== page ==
Training to protect town residents


The Harrison Fire Department has trained all of its 28 members, along with director Harold Stahl and administrative secretary Amy Tanski-Thiry, in the application of the opiate antidote Naloxone, it was announced last week.

It’s a policy decision that has been replicated by many police and fire departments in the region, including communities in The Observer’s coverage area.

Naloxone is sold under its brand name and is commonly referred to as Narcan.

HFD spokesman Firefighter Ray Tremer III said firefighters were trained by Community Safety Consultants of Metuchen in an eight-hour class conducted on each of the four tours.

HFD members were shown how to deploy the Narcan through two routes: through a mist-style spray applied through the nostrils and through an auto injector similar to an epi-pen.

The HPD is now equipped with six doses of the spray and Engine 3, which is sent on first-responder falls, will always have at least one, with a backup readily available at the firehouse.

As a dose is used, it will be replaced.

Opioids include heroin and prescription pain pills such as morphine, codeine, oxycodone, methadone and Vicodin. When someone overdoses on an opioid, breathing can slow down or stop completely. Narcan is a prescription medicine that can reverse an overdose by blocking the effects of opioids.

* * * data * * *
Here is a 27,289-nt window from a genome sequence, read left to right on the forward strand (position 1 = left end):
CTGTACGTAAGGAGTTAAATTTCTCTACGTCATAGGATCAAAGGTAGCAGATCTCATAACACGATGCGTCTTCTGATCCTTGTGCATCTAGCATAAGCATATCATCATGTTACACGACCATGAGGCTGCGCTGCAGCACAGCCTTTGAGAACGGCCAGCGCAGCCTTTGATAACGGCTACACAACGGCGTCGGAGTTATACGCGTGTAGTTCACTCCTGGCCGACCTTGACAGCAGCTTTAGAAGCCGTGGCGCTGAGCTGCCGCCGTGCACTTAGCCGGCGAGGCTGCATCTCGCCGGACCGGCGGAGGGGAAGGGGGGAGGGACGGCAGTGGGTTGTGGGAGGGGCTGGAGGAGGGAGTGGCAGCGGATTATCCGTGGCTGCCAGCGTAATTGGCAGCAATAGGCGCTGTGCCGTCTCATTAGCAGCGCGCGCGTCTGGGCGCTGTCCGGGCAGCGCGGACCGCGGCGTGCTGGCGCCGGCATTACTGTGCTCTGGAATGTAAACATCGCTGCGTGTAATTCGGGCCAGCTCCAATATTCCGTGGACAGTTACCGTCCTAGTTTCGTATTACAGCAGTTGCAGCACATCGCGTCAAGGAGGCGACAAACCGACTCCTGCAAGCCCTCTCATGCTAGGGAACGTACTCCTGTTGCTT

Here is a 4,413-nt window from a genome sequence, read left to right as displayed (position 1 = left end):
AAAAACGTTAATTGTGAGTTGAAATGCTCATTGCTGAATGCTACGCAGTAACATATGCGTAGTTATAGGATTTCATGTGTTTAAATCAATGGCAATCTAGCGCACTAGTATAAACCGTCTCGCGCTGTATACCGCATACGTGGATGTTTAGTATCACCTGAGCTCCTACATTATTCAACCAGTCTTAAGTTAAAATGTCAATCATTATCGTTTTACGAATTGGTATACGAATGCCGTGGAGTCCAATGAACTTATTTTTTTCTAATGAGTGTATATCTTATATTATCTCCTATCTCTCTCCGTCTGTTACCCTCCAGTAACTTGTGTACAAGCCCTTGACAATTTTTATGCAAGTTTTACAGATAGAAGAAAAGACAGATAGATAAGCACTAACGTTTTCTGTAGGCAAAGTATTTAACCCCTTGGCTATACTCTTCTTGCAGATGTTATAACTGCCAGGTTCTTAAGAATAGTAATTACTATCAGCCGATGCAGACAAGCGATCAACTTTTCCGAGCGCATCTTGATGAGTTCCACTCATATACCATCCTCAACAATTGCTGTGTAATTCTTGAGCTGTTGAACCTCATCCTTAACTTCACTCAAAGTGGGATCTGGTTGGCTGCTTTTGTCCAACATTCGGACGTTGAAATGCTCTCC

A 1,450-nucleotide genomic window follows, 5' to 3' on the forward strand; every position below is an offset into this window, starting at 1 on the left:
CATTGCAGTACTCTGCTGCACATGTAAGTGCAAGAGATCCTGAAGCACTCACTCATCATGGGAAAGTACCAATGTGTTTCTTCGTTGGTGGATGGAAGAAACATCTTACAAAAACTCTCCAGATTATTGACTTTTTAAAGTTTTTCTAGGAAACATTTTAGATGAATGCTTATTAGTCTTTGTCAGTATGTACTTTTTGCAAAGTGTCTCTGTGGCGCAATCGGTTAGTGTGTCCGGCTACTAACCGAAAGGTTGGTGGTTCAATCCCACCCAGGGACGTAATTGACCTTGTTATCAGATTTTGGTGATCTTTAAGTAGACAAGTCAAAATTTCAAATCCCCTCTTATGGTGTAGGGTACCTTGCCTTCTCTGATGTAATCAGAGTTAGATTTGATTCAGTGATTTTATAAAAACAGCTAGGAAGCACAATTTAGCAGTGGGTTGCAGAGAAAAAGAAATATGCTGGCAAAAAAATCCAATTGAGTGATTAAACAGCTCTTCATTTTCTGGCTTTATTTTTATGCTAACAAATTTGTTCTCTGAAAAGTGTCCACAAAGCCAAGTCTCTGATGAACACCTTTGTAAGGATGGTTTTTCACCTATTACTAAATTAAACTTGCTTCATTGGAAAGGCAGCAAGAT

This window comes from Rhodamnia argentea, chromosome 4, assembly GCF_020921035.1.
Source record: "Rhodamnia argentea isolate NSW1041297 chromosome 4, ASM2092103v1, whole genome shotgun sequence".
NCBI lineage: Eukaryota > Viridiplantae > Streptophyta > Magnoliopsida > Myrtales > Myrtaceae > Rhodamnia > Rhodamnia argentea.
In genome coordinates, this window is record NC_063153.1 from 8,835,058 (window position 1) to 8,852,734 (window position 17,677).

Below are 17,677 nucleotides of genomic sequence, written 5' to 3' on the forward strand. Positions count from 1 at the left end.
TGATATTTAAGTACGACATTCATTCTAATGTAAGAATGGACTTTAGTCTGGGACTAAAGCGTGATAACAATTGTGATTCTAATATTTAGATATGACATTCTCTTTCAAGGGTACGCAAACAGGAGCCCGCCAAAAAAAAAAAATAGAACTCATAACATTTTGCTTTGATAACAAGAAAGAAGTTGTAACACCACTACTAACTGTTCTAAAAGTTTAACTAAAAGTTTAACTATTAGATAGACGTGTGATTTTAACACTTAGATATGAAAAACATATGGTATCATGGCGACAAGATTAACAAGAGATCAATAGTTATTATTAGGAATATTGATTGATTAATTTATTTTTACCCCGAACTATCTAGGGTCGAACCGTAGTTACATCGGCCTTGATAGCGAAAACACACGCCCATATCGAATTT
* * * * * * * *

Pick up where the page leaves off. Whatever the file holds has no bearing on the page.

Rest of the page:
The Narcan starts to wear off after 30 minutes of deployment, but can last for up to 90 minutes. Still, immediate transport to a hospital is essential to ensure that the patient does not return the original state.

Despite the availability of this lifesaving medicine, the HFD “continues to see a rise in the call volume for opiate overdose,” Tremer said.

Still, what the anti-opioid drug does do is to “give us the opportunity as first responders to counteract the opiate and give people a second chance. … New Jersey as a whole is aggressively tackling the war on drugs and addiction. With the addition of Narcan, the HFD now joins the front lines in this battle.”

As an additional public safety measure, the HFD also recently joined with representatives of SUNOCOOil Co. in familiarizing firefighters with the company’s distribution trucks and the ins and outs of how it transports products over the roads.

SUNOCO is only one of many such outfits that moves oil and other chemicals through local, county and state roads traversing Harrison.

Ron Leir

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